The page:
The ‘Paper Mario’ series has been in a bit of a funk for almost a decade, longer depending on your opinion of the somewhat divisive Wii entry, Super Paper Mario. Needless to say, fans of the series were simultaneously biting at the bit to get their grubby mits on Paper Mario: The Origami King, and nervous that the latest entry would continue the series’ downward trend into oblivion. The series peaked with ‘Thousand Year Door’, so does Origami King manage to equal, or even surpass, it’s monolithic precursor?
Nope, not even close, but that isn’t necessarily a bad thing as Origami King certainly holds its own, and manages to at least deliver on some of its laudy promises. The game opens with the Mushroom Kingdom once again under siege by an malevolent entity (not Bowser this time…), the titular Origami King, or Olly. This folded mandman has assimilated the paper residents of the kingdom, created a slave army known as the folded, turned Peach into a genocidal endorsing figurehead and ensnared the castle in magical ribbons. Things look pretty darn dire for our paper-craft hero, but all is not lost as his faithful companion Princess Olivia, sister of the maniacal Olly, joins Mario on his quest to save the kingdom and give that dastardly monarch a proper good talking to.
Paper Mario is almost as well known for its characters, companions or otherwise, as it is for its charming aesthetics. There is always a risk that having a perpetual companion chiming in every thirteen seconds could get tiring, heck Nintendo have flubbed this aspect many, many times in the past. Luckily Olivia is one of the good ones. Whilst she does spurt off some tediously slow tutorial nonsense and can sometimes state the obvious when it comes to relatively simple puzzles, she is overall an incredibly endearing piece of paper who is way more likely to make you smile, than induce seething rage and hatred. This is entirely down to her fantastic dialogue that is almost always comical. You won’t get far without Olivia chirping some dad-level joke or making some sort of pun. Her personality shines throughout the adventure and she rarely gets in the way.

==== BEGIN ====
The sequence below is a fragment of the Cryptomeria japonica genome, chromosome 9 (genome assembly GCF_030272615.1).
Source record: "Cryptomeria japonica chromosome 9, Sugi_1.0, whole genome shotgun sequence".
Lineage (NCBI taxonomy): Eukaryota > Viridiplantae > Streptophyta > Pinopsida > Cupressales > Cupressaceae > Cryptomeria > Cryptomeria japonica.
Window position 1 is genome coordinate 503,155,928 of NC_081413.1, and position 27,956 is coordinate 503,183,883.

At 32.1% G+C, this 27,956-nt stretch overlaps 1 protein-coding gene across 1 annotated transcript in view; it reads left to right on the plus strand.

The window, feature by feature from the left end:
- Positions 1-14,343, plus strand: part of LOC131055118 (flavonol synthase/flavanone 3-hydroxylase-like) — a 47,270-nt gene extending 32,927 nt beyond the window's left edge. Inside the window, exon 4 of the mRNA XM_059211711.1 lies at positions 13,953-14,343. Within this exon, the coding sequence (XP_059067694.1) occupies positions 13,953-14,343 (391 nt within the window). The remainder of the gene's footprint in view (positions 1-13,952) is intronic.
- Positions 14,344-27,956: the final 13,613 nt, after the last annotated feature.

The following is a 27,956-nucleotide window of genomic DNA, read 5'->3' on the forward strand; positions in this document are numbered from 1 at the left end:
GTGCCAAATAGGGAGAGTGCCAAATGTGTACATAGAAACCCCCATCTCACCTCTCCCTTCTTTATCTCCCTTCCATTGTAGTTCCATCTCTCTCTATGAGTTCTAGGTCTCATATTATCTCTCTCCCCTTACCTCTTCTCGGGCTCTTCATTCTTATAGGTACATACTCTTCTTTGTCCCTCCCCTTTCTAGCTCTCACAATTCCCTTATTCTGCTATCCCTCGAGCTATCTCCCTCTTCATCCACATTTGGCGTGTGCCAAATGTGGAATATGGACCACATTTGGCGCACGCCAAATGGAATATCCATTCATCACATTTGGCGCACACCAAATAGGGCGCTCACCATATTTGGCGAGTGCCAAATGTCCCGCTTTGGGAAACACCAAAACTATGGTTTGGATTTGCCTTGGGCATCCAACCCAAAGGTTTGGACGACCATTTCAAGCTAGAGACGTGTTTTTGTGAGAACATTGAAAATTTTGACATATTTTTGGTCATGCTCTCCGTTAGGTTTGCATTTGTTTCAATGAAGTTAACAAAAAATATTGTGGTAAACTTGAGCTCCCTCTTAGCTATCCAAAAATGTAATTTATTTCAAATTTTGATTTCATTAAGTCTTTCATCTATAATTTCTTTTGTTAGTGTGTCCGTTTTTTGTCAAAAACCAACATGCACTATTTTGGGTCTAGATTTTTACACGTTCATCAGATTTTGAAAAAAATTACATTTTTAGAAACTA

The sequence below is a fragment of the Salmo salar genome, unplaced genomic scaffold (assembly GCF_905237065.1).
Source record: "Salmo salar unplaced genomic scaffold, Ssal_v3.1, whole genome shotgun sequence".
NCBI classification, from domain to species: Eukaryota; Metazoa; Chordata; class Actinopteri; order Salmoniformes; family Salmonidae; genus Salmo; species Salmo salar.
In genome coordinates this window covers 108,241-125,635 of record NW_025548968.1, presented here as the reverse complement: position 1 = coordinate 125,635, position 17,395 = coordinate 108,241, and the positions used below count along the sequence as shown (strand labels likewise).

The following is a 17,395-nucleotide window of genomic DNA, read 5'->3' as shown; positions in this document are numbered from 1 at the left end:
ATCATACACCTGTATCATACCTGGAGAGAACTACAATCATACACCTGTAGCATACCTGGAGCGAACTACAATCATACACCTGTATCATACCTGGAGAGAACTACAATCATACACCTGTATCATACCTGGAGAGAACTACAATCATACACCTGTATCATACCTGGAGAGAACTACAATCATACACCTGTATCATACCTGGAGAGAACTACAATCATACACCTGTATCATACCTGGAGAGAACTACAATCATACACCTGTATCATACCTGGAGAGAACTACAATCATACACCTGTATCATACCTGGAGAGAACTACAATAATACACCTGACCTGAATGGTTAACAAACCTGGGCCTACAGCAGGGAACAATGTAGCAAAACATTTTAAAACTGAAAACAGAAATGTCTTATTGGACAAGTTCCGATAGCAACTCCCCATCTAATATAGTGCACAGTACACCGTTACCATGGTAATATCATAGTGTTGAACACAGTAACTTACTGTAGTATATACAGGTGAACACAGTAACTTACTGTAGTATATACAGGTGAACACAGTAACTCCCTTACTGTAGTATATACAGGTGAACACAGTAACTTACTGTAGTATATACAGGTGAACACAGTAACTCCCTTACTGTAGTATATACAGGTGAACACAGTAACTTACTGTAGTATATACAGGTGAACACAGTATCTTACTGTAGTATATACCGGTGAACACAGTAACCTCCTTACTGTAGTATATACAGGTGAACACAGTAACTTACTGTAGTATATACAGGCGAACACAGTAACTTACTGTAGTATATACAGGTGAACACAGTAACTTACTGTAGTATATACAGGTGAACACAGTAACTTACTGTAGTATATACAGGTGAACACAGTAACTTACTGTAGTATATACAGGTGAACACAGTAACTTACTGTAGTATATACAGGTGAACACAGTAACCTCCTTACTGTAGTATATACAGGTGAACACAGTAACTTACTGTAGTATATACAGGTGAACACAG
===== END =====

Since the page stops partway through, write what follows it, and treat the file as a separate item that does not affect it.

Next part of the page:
The same can be said for practically every character in the game. Whether it is the early whining of the Koopa King, the hilariously useless Bob-omb, Bob-omb, or the veritable horde of Toads you will encounter, everyone has something to say, and what they have to say is well written and genuinely funny. I struggle to remember any joke or quip that didn’t land perfectly. It is a wonderful mix of puns, slapstick, dancing and dadishness that had me grinning from start to finish…almost. The game also manages to tug at the heartstrings from time to time and like I alluded to earlier, touch on some pretty grim topics, which is a mighty fine feat indeed.
Speaking of Toads however, they make up one of the side activities Mario can partake in. The world has literally hundreds of trapped Toads scattered across its papery landscape. These little buggers have been folded into Origami flowers, insects and animals, as well as posters and other mundane items. Finding them all is certainly a challenge and it encourages a fair amount of exploration as many of them are very well hidden. Prepare to bap everything you see as a result. In addition to this, you also have ‘Not-So-Bottomless-Holes’ to fill in using the recycled flesh of your enemies (not a joke), collectable trophies to hunt and hidden ‘?’ blocks to smack. There is certainly a lot to do, if you take the time to indulge.